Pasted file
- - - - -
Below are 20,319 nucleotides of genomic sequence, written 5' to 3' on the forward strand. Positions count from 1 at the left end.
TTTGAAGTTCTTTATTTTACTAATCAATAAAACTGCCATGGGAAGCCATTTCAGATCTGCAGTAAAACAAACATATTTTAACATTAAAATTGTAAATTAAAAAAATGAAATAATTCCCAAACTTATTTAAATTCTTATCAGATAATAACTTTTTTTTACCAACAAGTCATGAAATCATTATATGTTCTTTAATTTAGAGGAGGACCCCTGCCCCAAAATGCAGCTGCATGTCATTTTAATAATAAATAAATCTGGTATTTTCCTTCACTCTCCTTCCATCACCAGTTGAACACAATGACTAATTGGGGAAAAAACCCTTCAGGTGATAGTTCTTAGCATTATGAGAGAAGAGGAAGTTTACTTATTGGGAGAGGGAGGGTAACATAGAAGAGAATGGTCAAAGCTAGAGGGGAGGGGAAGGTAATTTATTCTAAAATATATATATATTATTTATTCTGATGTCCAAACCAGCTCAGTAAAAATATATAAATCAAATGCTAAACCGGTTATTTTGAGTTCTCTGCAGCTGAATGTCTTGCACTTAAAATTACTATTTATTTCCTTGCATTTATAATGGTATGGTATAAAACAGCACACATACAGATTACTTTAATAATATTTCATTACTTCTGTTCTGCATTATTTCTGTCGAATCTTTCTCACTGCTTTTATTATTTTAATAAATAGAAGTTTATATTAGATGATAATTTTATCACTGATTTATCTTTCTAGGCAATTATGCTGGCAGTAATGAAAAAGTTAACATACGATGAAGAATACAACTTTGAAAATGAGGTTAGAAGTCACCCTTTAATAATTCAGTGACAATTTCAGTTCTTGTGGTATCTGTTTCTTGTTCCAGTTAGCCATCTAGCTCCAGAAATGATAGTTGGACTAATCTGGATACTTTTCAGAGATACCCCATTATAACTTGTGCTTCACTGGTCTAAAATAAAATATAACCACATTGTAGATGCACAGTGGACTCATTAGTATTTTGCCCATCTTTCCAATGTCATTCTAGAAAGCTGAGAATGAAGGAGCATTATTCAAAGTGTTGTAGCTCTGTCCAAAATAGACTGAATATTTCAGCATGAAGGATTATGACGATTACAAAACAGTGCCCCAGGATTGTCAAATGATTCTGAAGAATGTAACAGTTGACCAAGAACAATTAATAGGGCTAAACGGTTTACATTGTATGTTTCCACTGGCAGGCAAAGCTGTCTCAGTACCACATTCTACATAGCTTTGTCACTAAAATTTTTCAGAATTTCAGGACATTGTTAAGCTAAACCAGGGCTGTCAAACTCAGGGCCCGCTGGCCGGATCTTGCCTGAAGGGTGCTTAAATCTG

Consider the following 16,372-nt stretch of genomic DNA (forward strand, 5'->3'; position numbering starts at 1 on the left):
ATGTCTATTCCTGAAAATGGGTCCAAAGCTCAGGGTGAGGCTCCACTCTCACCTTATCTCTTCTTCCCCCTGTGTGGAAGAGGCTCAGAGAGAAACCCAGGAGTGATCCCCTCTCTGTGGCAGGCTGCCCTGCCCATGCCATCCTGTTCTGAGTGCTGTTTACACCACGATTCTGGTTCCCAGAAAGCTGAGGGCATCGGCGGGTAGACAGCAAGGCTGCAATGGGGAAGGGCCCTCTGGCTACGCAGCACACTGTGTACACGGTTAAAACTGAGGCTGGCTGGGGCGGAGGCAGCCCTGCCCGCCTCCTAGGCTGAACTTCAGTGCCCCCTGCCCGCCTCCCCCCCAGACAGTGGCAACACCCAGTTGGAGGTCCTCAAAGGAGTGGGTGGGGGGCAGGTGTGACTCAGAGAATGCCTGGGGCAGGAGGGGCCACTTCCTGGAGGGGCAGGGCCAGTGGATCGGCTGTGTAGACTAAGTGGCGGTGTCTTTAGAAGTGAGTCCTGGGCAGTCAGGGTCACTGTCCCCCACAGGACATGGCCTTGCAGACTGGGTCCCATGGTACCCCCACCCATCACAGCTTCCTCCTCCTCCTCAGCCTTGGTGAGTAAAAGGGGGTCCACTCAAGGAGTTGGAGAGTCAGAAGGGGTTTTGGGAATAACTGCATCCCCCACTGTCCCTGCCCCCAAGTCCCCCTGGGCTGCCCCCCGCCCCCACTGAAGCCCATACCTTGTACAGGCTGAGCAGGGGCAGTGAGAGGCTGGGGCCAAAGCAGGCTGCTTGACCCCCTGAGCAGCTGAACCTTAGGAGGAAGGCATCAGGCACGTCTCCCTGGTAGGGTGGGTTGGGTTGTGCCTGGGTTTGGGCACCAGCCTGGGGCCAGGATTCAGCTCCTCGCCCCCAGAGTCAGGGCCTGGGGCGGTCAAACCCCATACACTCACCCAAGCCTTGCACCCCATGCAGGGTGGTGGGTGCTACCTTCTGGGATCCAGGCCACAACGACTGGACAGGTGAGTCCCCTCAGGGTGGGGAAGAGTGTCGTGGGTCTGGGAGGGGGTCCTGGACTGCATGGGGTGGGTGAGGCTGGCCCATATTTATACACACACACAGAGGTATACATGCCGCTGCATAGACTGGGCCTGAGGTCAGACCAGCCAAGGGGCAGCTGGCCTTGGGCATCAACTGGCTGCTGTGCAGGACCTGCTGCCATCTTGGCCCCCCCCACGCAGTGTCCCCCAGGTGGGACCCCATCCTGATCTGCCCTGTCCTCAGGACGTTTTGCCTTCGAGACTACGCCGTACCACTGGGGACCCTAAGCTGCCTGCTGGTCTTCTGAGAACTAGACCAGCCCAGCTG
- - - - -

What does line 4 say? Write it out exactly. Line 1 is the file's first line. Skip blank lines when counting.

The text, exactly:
ATGTCTATTCCTGAAAATGGGTCCAAAGCTCAGGGTGAGGCTCCACTCTCACCTTATCTCTTCTTCCCCCTGTGTGGAAGAGGCTCAGAGAGAAACCCAGGAGTGATCCCCTCTCTGTGGCAGGCTGCCCTGCCCATGCCATCCTGTTCTGAGTGCTGTTTACACCACGATTCTGGTTCCCAGAAAGCTGAGGGCATCGGCGGGTAGACAGCAAGGCTGCAATGGGGAAGGGCCCTCTGGCTACGCAGCACACTGTGTACACGGTTAAAACTGAGGCTGGCTGGGGCGGAGGCAGCCCTGCCCGCCTCCTAGGCTGAACTTCAGTGCCCCCTGCCCGCCTCCCCCCCAGACAGTGGCAACACCCAGTTGGAGGTCCTCAAAGGAGTGGGTGGGGGGCAGGTGTGACTCAGAGAATGCCTGGGGCAGGAGGGGCCACTTCCTGGAGGGGCAGGGCCAGTGGATCGGCTGTGTAGACTAAGTGGCGGTGTCTTTAGAAGTGAGTCCTGGGCAGTCAGGGTCACTGTCCCCCACAGGACATGGCCTTGCAGACTGGGTCCCATGGTACCCCCACCCATCACAGCTTCCTCCTCCTCCTCAGCCTTGGTGAGTAAAAGGGGGTCCACTCAAGGAGTTGGAGAGTCAGAAGGGGTTTTGGGAATAACTGCATCCCCCACTGTCCCTGCCCCCAAGTCCCCCTGGGCTGCCCCCCGCCCCCACTGAAGCCCATACCTTGTACAGGCTGAGCAGGGGCAGTGAGAGGCTGGGGCCAAAGCAGGCTGCTTGACCCCCTGAGCAGCTGAACCTTAGGAGGAAGGCATCAGGCACGTCTCCCTGGTAGGGTGGGTTGGGTTGTGCCTGGGTTTGGGCACCAGCCTGGGGCCAGGATTCAGCTCCTCGCCCCCAGAGTCAGGGCCTGGGGCGGTCAAACCCCATACACTCACCCAAGCCTTGCACCCCATGCAGGGTGGTGGGTGCTACCTTCTGGGATCCAGGCCACAACGACTGGACAGGTGAGTCCCCTCAGGGTGGGGAAGAGTGTCGTGGGTCTGGGAGGGGGTCCTGGACTGCATGGGGTGGGTGAGGCTGGCCCATATTTATACACACACACAGAGGTATACATGCCGCTGCATAGACTGGGCCTGAGGTCAGACCAGCCAAGGGGCAGCTGGCCTTGGGCATCAACTGGCTGCTGTGCAGGACCTGCTGCCATCTTGGCCCCCCCCACGCAGTGTCCCCCAGGTGGGACCCCATCCTGATCTGCCCTGTCCTCAGGACGTTTTGCCTTCGAGACTACGCCGTACCACTGGGGACCCTAAGCTGCCTGCTGGTCTTCTGAGAACTAGACCAGCCCAGCTG